After the verbal declaration that everyone can hear, from Exodus 21 to 31 Yahweh lays out a litany of other rules, concluding in Exodus 31:18 with this final note: “When the LORD finished speaking to Moses on Mount Sinai, he gave him the two tablets of the covenant law, the tablets of stone inscribed by the finger of God.”

So, at this point the story is famous: Moses sees the golden calf, breaks the tablets and has to head back up the mountain for another set after talking Yahweh out of killing them all. This set is different than the first, however, concluding with “Do not cook a young goat in its mother’s milk.”

Before the second set of tablets is created, however, Yahweh takes some vengeance (Ex. 32:27-29). “’Each man strap a sword to his side. Go back and forth through the camp from one end to the other, each killing his brother and friend and neighbor.’ The Levites did as Moses commanded, and that day about three thousand of the people died. Then Moses said, ‘You have been set apart to the LORD today, for you were against your own sons and brothers, and he has blessed you this day’” [emphasis added]. (Yahweh also in verse 35 “struck the people with a plague” for the golden calf.) Again, the Levites–the priests–are specifically mentioned and they “were blessed” for murdering 3,000 people.

Hebrew priests had lots of rules of their own to follow. Why wouldn't they have had a few of their own commandments, too?

There is no verse in the Old Testament that specifically targets the Levites as exclusively needing to follow the dictates of the Ten Commandments. But the special references to them in several places in the narrative just might mean at one point they had their own list of primary rules that has since been absorbed into a set aimed at everyone. As we can easily see from the different versions of the story, there is no consistent set of commandments, meaning that whatever the original intent, it was likely altered over time.

Plus, given contradictions that have Yahweh and/or his prophets ordering the breaking of these commandments by offering exceptions, the commandments are seen in a more reasonable light if at least some of them were not meant to be universal for everyone all the time. Dictates like not worshiping other gods, observing the Sabbath (not just the weekly one but all the “holy days”), and not using the god’s name in vain simply make more sense if they are seen as a set of rules just for priests.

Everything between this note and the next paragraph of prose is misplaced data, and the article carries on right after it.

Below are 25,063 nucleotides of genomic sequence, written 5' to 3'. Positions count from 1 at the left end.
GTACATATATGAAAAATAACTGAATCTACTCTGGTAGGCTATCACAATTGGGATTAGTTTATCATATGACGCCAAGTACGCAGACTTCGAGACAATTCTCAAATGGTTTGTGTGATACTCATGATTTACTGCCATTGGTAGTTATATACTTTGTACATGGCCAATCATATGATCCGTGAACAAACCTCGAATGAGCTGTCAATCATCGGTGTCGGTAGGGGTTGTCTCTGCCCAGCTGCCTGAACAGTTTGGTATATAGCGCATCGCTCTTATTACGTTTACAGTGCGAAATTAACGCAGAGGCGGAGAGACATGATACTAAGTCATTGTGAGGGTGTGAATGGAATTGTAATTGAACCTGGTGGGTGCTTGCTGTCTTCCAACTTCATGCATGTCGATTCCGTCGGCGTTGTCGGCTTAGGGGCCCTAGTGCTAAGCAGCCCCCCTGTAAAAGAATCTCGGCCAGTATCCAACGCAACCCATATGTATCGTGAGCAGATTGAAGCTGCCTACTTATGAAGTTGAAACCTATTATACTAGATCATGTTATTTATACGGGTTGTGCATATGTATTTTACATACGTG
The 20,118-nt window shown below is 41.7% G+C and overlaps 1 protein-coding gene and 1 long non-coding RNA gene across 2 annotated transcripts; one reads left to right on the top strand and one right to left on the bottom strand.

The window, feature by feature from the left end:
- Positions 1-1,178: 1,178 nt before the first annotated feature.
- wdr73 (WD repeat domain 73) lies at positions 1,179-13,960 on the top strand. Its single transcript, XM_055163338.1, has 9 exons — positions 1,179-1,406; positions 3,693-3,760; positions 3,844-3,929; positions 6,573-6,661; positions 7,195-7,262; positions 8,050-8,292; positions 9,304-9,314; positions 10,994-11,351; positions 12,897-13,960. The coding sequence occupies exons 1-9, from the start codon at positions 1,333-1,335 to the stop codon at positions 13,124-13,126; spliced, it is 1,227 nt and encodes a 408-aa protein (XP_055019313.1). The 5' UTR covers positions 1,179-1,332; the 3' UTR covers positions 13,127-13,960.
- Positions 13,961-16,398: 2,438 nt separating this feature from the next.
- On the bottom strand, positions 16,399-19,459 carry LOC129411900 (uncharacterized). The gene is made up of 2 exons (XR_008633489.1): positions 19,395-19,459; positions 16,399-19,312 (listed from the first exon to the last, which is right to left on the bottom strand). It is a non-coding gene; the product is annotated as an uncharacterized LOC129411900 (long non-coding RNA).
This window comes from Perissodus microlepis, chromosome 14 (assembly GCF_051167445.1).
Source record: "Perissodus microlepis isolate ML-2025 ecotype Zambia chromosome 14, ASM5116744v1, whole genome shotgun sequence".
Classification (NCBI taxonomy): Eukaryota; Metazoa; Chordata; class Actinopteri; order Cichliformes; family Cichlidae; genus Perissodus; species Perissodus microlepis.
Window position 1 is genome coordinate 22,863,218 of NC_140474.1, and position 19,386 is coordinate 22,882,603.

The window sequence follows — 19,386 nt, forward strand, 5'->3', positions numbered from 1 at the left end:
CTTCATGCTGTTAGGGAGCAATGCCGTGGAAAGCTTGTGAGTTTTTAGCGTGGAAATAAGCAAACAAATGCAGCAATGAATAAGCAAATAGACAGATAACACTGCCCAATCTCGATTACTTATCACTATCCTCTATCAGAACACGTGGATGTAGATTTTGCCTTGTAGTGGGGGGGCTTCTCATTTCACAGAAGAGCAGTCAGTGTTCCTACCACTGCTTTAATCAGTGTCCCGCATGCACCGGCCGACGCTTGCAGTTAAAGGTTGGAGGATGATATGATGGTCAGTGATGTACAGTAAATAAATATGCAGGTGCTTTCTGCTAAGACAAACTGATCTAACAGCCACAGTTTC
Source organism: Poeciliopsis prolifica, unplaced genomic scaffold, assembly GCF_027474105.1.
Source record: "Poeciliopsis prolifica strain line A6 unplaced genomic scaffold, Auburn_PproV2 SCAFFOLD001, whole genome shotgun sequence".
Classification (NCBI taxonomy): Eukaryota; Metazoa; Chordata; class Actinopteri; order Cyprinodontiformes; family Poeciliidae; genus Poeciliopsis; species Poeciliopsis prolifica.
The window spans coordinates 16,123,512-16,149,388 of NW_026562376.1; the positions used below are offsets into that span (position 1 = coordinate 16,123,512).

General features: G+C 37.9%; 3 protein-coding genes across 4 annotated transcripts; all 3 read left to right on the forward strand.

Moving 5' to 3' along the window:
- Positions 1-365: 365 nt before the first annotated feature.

There are lots of other rules which have priests engaging in rituals which make them “clean” and therefore the ability to perform their duties. Certain exclusive rules for their general behavior would not be unreasonable to add into the mix. The storylines which include references to priests specifically, may offer hints that older versions of the stories had this element. Eventually, some of the priest-only rules may have replaced or have been added to a different list to come up with the familiar versions of the Ten Commandments we now know that supposedly apply to everyone.

Finally, another consideration is that the Ten Commandments aren’t actually limited to ten. If the three different versions are looked at without the verse numbers added much later, the number of commandments can easily be seen to be higher than ten. This also shows that if there was an original list of “ten commandments,” that list has long since disappeared, having morphed into the three versions we have today.

This is just an idea and may not have enough merit to ponder for very long. But, if we look at this with the same attitude we approach other ancient religions and how ideas not only changed over time but were influenced by the beliefs of other peoples, we just might find a correlation worth pursuing.

Related articles:

1.       Lockland Ohio Sued: Remove 10 Commandments from Town Hall

2.      Action Alert: Proposed Ten Commandments display in Cape Coral, FL

3.      The Fab Ten Commandments and Parking